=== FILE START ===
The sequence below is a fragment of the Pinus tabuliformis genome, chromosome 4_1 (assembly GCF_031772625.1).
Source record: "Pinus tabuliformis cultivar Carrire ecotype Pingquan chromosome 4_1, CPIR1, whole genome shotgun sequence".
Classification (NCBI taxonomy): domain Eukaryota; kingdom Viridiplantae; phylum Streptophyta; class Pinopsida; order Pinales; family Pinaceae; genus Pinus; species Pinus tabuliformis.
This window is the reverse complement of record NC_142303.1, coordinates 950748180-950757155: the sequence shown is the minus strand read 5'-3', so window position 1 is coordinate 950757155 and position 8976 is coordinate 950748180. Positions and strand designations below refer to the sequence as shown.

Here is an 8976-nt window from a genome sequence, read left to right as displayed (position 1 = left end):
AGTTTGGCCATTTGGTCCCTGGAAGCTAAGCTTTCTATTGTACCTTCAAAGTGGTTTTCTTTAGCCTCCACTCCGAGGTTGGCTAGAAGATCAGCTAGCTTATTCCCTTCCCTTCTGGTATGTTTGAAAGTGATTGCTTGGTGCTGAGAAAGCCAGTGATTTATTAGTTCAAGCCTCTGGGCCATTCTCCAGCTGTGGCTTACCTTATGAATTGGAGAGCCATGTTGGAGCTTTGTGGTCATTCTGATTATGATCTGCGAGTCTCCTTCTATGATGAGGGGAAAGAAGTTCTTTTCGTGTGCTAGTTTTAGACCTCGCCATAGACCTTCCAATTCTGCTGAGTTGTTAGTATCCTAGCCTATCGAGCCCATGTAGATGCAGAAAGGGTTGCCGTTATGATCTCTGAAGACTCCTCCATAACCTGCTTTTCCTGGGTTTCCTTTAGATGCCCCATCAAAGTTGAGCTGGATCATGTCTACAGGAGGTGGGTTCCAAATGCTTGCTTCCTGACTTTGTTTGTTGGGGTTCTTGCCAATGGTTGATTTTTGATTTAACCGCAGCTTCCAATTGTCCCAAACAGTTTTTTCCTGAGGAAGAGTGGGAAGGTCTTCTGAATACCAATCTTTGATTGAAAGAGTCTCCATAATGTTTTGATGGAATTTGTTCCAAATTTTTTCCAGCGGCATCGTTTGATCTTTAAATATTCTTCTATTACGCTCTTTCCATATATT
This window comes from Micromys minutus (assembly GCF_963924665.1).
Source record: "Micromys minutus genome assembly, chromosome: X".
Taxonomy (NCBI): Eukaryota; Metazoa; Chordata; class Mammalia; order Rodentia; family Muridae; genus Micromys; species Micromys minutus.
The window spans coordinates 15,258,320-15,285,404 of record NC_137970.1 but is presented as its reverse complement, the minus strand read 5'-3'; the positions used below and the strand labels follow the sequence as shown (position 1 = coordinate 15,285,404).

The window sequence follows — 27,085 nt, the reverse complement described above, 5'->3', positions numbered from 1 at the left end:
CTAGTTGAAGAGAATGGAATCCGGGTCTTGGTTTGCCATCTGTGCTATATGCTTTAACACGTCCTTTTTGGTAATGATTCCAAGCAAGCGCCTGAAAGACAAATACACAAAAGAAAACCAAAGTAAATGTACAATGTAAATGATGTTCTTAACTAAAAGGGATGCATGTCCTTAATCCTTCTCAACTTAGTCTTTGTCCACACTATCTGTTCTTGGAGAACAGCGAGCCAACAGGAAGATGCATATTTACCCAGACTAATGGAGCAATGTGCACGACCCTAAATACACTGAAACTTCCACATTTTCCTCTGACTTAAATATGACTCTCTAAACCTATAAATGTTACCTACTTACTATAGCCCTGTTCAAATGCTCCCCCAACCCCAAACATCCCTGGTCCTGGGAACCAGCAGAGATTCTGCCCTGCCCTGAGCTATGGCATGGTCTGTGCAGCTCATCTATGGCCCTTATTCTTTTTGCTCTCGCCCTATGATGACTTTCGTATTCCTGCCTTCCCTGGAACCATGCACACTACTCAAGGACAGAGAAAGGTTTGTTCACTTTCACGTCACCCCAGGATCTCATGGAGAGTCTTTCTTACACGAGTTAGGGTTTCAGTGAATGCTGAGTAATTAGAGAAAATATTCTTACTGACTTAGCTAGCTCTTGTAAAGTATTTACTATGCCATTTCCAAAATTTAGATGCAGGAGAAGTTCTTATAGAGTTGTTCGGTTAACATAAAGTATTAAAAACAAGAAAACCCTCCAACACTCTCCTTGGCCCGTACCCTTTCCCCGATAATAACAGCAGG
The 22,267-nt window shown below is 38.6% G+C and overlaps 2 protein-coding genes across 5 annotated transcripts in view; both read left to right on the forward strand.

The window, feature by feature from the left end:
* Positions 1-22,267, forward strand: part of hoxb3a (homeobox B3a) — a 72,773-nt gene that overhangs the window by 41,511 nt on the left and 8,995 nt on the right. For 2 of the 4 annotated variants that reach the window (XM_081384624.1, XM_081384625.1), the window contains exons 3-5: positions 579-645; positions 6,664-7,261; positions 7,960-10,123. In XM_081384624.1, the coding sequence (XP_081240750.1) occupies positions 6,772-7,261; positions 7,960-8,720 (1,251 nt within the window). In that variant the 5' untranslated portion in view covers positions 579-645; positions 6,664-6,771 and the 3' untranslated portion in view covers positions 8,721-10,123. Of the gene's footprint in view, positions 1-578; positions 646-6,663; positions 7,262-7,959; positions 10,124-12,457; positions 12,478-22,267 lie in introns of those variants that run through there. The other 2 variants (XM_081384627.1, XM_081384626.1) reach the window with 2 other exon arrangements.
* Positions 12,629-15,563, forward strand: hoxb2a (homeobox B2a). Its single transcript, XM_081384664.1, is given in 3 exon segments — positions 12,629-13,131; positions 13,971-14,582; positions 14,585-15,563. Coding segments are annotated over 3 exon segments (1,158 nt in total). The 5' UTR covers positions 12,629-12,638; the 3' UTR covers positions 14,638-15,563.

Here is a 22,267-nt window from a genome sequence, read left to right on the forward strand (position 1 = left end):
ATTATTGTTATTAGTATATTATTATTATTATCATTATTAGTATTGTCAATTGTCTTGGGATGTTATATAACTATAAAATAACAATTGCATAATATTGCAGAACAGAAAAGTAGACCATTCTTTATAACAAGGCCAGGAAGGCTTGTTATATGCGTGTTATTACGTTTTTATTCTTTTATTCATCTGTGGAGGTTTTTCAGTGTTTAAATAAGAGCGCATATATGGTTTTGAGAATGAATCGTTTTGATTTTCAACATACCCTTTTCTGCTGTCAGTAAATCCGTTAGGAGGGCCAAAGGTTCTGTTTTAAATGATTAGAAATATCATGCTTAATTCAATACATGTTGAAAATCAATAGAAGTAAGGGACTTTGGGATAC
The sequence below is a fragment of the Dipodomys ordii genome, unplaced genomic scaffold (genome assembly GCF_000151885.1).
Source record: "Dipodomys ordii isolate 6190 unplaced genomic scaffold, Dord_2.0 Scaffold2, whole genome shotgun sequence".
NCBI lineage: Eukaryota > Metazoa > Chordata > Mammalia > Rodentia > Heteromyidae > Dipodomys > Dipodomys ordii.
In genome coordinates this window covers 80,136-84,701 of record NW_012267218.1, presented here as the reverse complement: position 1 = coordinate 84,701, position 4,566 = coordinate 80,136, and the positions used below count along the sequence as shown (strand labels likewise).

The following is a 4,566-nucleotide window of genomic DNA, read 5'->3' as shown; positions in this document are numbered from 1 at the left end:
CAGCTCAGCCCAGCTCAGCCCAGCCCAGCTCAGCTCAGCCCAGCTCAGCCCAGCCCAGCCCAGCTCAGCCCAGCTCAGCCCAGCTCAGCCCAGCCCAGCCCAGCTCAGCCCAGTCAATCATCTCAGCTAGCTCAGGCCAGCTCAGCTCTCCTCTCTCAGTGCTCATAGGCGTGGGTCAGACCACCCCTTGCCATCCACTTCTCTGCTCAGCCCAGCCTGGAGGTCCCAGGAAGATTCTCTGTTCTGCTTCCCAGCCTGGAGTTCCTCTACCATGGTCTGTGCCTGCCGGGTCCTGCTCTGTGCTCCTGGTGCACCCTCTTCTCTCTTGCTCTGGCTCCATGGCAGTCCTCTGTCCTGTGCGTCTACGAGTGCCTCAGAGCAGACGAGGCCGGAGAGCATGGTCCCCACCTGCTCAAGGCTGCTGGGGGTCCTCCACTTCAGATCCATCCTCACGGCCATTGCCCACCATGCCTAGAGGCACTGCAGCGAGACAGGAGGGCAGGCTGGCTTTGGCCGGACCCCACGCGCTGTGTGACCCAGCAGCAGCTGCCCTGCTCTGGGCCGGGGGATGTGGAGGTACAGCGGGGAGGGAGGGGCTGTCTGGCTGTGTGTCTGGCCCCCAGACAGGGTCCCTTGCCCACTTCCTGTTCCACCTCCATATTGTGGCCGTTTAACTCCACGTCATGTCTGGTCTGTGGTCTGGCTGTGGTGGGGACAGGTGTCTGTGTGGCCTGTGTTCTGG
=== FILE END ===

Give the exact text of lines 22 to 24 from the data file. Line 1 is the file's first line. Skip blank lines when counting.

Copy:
In genome coordinates this window covers 80,136-84,701 of record NW_012267218.1, presented here as the reverse complement: position 1 = coordinate 84,701, position 4,566 = coordinate 80,136, and the positions used below count along the sequence as shown (strand labels likewise).

The following is a 4,566-nucleotide window of genomic DNA, read 5'->3' as shown; positions in this document are numbered from 1 at the left end:
CAGCTCAGCCCAGCTCAGCCCAGCCCAGCTCAGCTCAGCCCAGCTCAGCCCAGCCCAGCCCAGCTCAGCCCAGCTCAGCCCAGCTCAGCCCAGCCCAGCCCAGCTCAGCCCAGTCAATCATCTCAGCTAGCTCAGGCCAGCTCAGCTCTCCTCTCTCAGTGCTCATAGGCGTGGGTCAGACCACCCCTTGCCATCCACTTCTCTGCTCAGCCCAGCCTGGAGGTCCCAGGAAGATTCTCTGTTCTGCTTCCCAGCCTGGAGTTCCTCTACCATGGTCTGTGCCTGCCGGGTCCTGCTCTGTGCTCCTGGTGCACCCTCTTCTCTCTTGCTCTGGCTCCATGGCAGTCCTCTGTCCTGTGCGTCTACGAGTGCCTCAGAGCAGACGAGGCCGGAGAGCATGGTCCCCACCTGCTCAAGGCTGCTGGGGGTCCTCCACTTCAGATCCATCCTCACGGCCATTGCCCACCATGCCTAGAGGCACTGCAGCGAGACAGGAGGGCAGGCTGGCTTTGGCCGGACCCCACGCGCTGTGTGACCCAGCAGCAGCTGCCCTGCTCTGGGCCGGGGGATGTGGAGGTACAGCGGGGAGGGAGGGGCTGTCTGGCTGTGTGTCTGGCCCCCAGACAGGGTCCCTTGCCCACTTCCTGTTCCACCTCCATATTGTGGCCGTTTAACTCCACGTCATGTCTGGTCTGTGGTCTGGCTGTGGTGGGGACAGGTGTCTGTGTGGCCTGTGTTCTGG